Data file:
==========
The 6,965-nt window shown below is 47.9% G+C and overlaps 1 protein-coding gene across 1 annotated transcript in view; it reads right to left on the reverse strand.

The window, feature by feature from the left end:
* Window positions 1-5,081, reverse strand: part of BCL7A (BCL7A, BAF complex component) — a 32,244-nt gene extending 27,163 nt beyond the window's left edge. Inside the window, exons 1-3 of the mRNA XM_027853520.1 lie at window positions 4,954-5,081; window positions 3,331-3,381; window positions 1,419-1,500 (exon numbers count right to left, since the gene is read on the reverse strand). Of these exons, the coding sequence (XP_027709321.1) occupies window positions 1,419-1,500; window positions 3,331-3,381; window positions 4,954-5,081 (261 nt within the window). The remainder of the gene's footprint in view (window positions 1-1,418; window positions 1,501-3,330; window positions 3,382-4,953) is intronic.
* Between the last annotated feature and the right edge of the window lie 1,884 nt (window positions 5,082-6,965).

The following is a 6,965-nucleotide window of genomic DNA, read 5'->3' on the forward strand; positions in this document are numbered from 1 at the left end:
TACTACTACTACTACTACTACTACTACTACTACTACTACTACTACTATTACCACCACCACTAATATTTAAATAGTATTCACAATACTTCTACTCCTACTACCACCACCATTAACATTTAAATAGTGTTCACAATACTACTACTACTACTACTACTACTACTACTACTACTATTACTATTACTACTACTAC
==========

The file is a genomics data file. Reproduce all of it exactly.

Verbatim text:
The 6,965-nt window shown below is 47.9% G+C and overlaps 1 protein-coding gene across 1 annotated transcript in view; it reads right to left on the reverse strand.

The window, feature by feature from the left end:
* Window positions 1-5,081, reverse strand: part of BCL7A (BCL7A, BAF complex component) — a 32,244-nt gene extending 27,163 nt beyond the window's left edge. Inside the window, exons 1-3 of the mRNA XM_027853520.1 lie at window positions 4,954-5,081; window positions 3,331-3,381; window positions 1,419-1,500 (exon numbers count right to left, since the gene is read on the reverse strand). Of these exons, the coding sequence (XP_027709321.1) occupies window positions 1,419-1,500; window positions 3,331-3,381; window positions 4,954-5,081 (261 nt within the window). The remainder of the gene's footprint in view (window positions 1-1,418; window positions 1,501-3,330; window positions 3,382-4,953) is intronic.
* Between the last annotated feature and the right edge of the window lie 1,884 nt (window positions 5,082-6,965).

The following is a 6,965-nucleotide window of genomic DNA, read 5'->3' on the forward strand; positions in this document are numbered from 1 at the left end:
TACTACTACTACTACTACTACTACTACTACTACTACTACTACTACTATTACCACCACCACTAATATTTAAATAGTATTCACAATACTTCTACTCCTACTACCACCACCATTAACATTTAAATAGTGTTCACAATACTACTACTACTACTACTACTACTACTACTACTACTATTACTATTACTACTACTAC